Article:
Harry thrust his left leg behind him and spun out of the way.  He encountered a complication when he banged his back into an end cap loaded with potato chips and peanuts and lost his balance slightly.  A searing pain roared through Harry’s back and radiated through his abdomen but he kept his focus.  Packs of peanuts and chips scattered.  This collision with the counter left Harry a little off but he ended up close to the way he had planned it; facing the man perpendicular to the man’s body moving in front of him.  Fortunately, the man was lurching forward as planned.  Harry steadied his left leg and kicked out with his right foot hitting the man on side of the left knee. It was not the solid blow Harry had hoped for but the man began to wobble.  Instead of going down as Harry had planned, the man remained standing.


The man seemed like he was about to recover so Harry grabbed the man’s right arm again and pushed upward.  Harry’s foot slipped on a pack of peanuts but he held on to the gun hand.  They danced a crazy dance; the man pounding Harry’s side and back with his left hand.  Then he hit Harry’s head.

He hit Harry’s head hard.  Harry’s head hurt! 

Not only did his head hurt, Harry’s back hurt and the man would occasionally hit the tender spots on his back.  Holding onto the man’s right arm to keep the gun pointed up, Harry began grabbing got grabbing for the man’s left arm, which pounded harry relentlessly.  The pair began a crazy spinning dance. 

Harry saw flashes of daylight spin in his vision and he began to dance and spin and push the man toward the double plate glass doors at the front of the store.  He wanted to get the man outdoors for two reasons. 

First, it would give the girl behind the counter time to get out the back, hopefully after she had called the police.  Second, Harry was losing the close-quarters battle and sensed that if he guided the man outside; he may have some maneuver room and could handle the situation better. 

Harry was running on instinct now.  Instinct and training had saved his life over Iraq, but over Iraq, Harry had the advantage of hundreds of hours of training preparing for the air-to-air combat in which he had engaged.  Over Iraq, Harry had the advantage of superior missile technology and physics.  Harry had not trained for this eventuality as he had trained for aerial combat.  But his fighting instinct was still alive. 

When learning to fly and fight in the Air Force, his mentors drilled mantras into his soul: “Win or Lose, but Never, Never Quit,”  and “Adapt, Adapt, Adapt.”  Basically, Harry had developed the behavior pattern to continue to press the aerial attack when lesser pilots would have given up and withdrawn.  His primary mentor, Bulldog, had always stressed that one should press the attack at all times.  In addition, Harry learned that to succeed in that life or death arena, it would serve him to be unpredictable.  As a result, Harry became unbeatable in most of the training sorties he flew against his fellow fighter pilots and this training paid off one day in the skies over Iraq when Harry faced off against eight Iranian fighters bent upon erasing Harry from the face of the Earth.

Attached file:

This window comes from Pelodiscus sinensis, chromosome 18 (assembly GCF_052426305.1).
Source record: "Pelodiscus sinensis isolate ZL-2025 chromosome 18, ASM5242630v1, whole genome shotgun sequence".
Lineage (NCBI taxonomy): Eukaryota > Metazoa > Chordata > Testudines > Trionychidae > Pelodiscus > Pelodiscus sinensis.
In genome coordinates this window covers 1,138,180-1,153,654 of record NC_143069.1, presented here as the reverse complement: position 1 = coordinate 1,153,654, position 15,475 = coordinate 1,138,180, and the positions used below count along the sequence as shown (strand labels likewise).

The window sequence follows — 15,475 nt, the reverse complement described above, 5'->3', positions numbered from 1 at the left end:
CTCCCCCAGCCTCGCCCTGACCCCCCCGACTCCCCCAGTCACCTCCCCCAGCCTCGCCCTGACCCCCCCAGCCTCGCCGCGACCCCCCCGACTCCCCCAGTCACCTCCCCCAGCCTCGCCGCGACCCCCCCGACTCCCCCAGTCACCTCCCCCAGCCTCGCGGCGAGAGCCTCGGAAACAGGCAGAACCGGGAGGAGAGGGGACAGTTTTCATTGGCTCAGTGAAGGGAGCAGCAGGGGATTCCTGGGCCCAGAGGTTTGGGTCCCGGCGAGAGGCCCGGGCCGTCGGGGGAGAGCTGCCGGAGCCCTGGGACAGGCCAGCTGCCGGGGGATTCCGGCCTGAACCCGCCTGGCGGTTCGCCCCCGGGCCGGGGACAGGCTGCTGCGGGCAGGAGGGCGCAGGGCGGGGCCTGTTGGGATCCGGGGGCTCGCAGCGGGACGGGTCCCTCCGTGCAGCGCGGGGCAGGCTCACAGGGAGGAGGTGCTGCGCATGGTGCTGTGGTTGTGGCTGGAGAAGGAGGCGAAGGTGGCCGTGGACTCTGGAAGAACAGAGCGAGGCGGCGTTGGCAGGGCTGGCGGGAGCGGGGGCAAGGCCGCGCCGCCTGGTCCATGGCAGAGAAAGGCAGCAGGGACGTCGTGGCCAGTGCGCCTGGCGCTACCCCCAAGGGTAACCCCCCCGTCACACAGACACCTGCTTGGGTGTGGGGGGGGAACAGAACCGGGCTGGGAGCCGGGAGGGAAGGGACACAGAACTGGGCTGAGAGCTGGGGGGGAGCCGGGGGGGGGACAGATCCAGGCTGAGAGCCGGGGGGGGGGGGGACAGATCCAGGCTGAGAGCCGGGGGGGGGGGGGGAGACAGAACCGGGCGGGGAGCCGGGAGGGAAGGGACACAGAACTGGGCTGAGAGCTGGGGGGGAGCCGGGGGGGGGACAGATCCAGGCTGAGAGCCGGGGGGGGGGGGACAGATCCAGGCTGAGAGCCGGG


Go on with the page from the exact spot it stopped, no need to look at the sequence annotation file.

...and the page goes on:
Harry fought on, but a part of him realized he was not in an air battle.

I’m not getting anywhere.

As Harry struggled with the man, he felt he was outclassed both in weight, height and more importantly, the basics of street fighting. 

The gun went off; a bullet tearing a hole in the ceiling.

Get him outside!

Harry and the man spun until they hit the glass doors and rolled out the door.    

They ended up scrambling over the hood of Harry’s Mustang. 

Something’s got to give. 

Harry found himself underneath the man.

He’s got bad breath!  Focus! 

Harry was struggling to keep the gun pointed away from him when an intense pain exploded in his groin.  Harry realized the man had kneed him in the groin. 

God, that HURT!

Harry winced and his grip on the man’s left wrist loosened for a second and the gun began arching down toward Harry’s body.  Harry started spinning.  It saved his life because just as he spun away from the hood, two shots rang out where Harry’s chest had been; leaving two holes in the hood.   

Harry’s ear rang.

The pair then rolled over to the ground.  Fortunately Harry was on top when they hit the ground.  Harry tightened his grip on the gun hand and then realized his right knee was between the man’s thighs.

Time to return the favor; ASSHOLE!

Harry got some leverage and thrust his knee into the man’s groin hard.  It was the man’s turn to wince.

Harry used this opportunity to grab for the gun with his left hand, wrest it from the man, and then spin away.  There was gravel in the parking lot and Harry’s face and back contained bloody scratches and tears from his battle with the assistant.  Harry leaped to his feet and pointed the gun at the assailant.

“Don’t move, ASSHOLE!”

Harry covered the man holding the gun in the two handed grip they had taught him when he qualified on small arms weapons in the Air Force.

The man was sitting up holding his groin. He smiled at Harry and reached in his pocket.  Harry saw a switch blade in the man’s hand.

“Don’t do it, ASSHOLE, I’ll fire.”

The blade flicked out. 

Shit, he going to go for it.

The man positioned one knee below him and Harry knew he was going to stand on come after him with that knife.

Harry thumbed the hammer back ready to fire.

The man hesitated at the sound of an approaching siren, smiled again, and dropped the knife on the ground.